UBC Theses and Dissertations

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UBC Theses and Dissertations

Capturing and modeling of deformable objects Popa, Tiberiu


Modeling the behavior of deformable virtual objects has important applications in computer graphics. There are two prevalent approaches for modeling deformable objects, an active one by deforming existing virtual models and a passive one by capturing the geometry and motion of real objects. This thesis explores the problem of modeling and acquisition of objects undergoing deformations, and proposes a set of practical deformation and capturing tools. The first contribution is a new approach to model deformation that incorporates non-uniform materials into the geometric deformation framework. This technique provides a simple and intuitive method to control the deformation using material properties that can be specified by the user with an intuitive interface or can be learned from a sequence of sample deformations facilitating realistic looking results. Some deformable objects such as garments exhibit a complex behavior under motion and thus are difficult to model or simulate, making them suitable target for capture methods. Methods for capturing garments usually use special markers printed on the fabric to establish temporally coherent correspondences between frames. Unfortunately, this approach is tedious and prevents the capture of interesting, off-the-shelf fabrics. A marker-free approach to capturing garment motion that avoids these problems is presented in chapter three. The method establishes temporally coherent parameterizations between incomplete geometries that are extracted at each time step using a multiview stereo algorithm, and the missing geometry is filled in using a template. Garment motion is characterized by dynamic high-frequency folds. However, these folds tend to be shallow, making them difficult to capture. A new method for reintroducing folds into the sequence using data-driven dynamic wrinkling is presented in chapter four. The method first estimates the folds in the video footage and then wrinkle the surface using space-time deformation. The validity of the method is demonstrated on several garments captured using several recent techniques. While this markerless reconstruction method is tailored specifically for garments, this thesis also proposes a more general method for reconstructing a consistent frame sequence from a sequence of point clouds captured using multiple video streams. The method uses optical flow to guide a local-parameterization based cross-parameterization method. This reconstruction method accumulates geometric information from all the frames using a novel correction and completion mechanism.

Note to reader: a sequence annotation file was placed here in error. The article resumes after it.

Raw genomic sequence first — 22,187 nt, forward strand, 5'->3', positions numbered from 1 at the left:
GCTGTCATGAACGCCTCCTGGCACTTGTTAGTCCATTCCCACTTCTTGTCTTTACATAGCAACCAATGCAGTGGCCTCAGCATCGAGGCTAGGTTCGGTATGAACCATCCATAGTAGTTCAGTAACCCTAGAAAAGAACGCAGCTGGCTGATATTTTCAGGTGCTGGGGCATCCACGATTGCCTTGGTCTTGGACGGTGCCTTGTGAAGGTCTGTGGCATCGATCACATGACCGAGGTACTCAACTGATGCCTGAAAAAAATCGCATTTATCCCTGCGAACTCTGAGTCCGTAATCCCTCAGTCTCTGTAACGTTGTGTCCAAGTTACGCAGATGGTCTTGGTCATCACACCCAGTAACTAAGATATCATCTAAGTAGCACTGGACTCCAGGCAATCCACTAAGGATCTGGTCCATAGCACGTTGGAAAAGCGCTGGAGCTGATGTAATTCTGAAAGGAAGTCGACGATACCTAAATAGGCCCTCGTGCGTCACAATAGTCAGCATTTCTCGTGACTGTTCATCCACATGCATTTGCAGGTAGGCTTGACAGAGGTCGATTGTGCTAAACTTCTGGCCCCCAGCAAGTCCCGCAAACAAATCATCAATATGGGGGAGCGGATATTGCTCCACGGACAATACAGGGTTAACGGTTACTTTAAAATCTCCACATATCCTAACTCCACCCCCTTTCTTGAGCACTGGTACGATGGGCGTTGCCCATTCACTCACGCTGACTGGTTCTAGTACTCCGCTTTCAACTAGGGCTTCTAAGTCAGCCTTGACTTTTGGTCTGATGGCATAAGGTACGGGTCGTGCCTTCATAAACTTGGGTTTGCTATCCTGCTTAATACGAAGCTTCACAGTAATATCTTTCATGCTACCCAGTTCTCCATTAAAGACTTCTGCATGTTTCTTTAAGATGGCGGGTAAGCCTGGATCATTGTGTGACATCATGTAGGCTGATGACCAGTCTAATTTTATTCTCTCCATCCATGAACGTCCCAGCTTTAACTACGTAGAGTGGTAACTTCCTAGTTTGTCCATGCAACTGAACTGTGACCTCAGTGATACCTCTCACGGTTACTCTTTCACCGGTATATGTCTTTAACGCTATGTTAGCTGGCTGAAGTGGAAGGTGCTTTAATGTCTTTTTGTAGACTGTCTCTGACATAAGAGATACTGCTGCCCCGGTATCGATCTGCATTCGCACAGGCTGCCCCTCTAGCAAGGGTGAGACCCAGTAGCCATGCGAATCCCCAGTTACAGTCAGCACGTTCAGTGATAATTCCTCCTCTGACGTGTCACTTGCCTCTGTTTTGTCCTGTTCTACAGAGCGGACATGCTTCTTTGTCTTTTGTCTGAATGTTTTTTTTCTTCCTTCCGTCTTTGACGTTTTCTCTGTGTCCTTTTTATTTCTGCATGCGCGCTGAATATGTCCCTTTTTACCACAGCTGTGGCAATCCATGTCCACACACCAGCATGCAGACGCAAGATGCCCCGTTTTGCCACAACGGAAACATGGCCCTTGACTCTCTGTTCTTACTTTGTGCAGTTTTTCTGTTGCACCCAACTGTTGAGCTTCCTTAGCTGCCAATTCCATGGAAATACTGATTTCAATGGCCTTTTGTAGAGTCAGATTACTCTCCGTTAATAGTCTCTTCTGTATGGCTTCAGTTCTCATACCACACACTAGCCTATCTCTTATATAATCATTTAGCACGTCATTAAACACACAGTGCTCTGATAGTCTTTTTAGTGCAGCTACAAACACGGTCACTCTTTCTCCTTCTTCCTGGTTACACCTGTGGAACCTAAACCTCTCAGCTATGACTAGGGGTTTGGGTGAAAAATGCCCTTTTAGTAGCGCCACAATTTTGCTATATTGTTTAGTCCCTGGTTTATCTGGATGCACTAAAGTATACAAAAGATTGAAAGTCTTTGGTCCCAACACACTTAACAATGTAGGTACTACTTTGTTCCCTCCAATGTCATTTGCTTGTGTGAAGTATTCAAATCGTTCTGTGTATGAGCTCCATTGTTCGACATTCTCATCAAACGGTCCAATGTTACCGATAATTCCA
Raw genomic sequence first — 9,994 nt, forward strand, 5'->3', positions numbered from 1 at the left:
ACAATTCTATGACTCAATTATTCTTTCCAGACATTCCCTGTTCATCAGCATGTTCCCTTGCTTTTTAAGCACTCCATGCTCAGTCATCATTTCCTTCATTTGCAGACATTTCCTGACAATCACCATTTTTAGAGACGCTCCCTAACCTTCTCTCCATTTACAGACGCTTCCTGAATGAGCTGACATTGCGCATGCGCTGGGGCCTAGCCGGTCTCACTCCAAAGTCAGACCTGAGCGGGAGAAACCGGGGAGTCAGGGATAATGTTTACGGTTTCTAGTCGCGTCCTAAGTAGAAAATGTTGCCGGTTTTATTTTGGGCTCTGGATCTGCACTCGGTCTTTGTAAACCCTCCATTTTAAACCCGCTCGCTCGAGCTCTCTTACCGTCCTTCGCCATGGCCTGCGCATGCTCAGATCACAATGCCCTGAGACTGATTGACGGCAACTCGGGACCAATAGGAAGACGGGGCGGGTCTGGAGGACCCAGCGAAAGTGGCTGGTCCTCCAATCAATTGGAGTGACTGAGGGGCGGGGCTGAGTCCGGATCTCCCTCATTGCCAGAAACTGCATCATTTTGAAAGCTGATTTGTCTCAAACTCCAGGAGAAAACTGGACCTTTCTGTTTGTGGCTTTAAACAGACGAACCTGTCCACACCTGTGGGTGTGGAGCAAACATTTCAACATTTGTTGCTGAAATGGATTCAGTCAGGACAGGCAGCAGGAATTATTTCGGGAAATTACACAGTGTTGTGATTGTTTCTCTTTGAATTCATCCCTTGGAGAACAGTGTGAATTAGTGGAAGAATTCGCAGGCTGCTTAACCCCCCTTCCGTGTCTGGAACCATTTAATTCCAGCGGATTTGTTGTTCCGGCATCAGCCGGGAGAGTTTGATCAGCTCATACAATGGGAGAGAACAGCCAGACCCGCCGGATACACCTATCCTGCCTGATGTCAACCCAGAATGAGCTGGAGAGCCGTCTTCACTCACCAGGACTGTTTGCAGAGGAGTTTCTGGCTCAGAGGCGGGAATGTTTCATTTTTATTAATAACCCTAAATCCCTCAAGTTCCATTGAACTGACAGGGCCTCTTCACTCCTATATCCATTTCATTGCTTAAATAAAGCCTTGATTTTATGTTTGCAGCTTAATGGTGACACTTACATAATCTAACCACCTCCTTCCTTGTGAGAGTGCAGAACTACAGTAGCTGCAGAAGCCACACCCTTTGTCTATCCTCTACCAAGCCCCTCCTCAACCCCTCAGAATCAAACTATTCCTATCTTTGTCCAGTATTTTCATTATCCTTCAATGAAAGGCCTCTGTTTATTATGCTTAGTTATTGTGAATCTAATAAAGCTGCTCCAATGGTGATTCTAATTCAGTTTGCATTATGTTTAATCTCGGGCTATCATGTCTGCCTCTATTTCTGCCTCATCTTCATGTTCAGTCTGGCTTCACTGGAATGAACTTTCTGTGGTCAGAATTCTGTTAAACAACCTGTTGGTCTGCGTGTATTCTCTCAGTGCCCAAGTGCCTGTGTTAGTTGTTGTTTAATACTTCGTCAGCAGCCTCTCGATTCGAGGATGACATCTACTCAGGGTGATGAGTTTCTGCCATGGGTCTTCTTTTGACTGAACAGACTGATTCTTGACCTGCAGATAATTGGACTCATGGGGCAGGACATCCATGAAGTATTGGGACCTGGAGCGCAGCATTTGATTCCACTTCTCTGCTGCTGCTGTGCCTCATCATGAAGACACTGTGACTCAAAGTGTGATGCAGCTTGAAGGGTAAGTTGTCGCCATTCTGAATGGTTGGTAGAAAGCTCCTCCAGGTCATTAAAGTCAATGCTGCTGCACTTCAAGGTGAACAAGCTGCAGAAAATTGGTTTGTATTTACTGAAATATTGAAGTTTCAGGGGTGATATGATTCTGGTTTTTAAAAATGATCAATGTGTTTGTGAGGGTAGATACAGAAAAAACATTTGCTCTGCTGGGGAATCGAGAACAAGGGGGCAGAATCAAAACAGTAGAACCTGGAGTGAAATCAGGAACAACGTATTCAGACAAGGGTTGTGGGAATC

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Attribution-NonCommercial-NoDerivatives 4.0 International